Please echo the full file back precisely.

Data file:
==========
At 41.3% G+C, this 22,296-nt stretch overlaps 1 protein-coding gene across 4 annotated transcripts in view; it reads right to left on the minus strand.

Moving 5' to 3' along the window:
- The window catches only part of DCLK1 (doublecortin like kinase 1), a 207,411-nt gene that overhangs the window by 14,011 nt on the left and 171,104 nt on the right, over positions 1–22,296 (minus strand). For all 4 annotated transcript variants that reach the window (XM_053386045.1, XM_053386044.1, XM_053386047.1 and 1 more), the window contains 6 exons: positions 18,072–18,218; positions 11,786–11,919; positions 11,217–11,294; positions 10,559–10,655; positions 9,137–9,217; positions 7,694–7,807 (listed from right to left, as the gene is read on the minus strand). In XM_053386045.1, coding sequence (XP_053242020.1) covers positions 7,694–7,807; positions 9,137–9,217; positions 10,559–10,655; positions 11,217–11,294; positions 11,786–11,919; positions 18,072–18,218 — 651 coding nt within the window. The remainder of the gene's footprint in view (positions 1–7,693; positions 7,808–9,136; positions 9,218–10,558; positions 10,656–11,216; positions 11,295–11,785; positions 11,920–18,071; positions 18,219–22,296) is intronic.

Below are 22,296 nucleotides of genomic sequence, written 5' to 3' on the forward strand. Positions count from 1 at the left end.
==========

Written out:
At 41.3% G+C, this 22,296-nt stretch overlaps 1 protein-coding gene across 4 annotated transcripts in view; it reads right to left on the minus strand.

Moving 5' to 3' along the window:
- The window catches only part of DCLK1 (doublecortin like kinase 1), a 207,411-nt gene that overhangs the window by 14,011 nt on the left and 171,104 nt on the right, over positions 1–22,296 (minus strand). For all 4 annotated transcript variants that reach the window (XM_053386045.1, XM_053386044.1, XM_053386047.1 and 1 more), the window contains 6 exons: positions 18,072–18,218; positions 11,786–11,919; positions 11,217–11,294; positions 10,559–10,655; positions 9,137–9,217; positions 7,694–7,807 (listed from right to left, as the gene is read on the minus strand). In XM_053386045.1, coding sequence (XP_053242020.1) covers positions 7,694–7,807; positions 9,137–9,217; positions 10,559–10,655; positions 11,217–11,294; positions 11,786–11,919; positions 18,072–18,218 — 651 coding nt within the window. The remainder of the gene's footprint in view (positions 1–7,693; positions 7,808–9,136; positions 9,218–10,558; positions 10,656–11,216; positions 11,295–11,785; positions 11,920–18,071; positions 18,219–22,296) is intronic.

Below are 22,296 nucleotides of genomic sequence, written 5' to 3' on the forward strand. Positions count from 1 at the left end.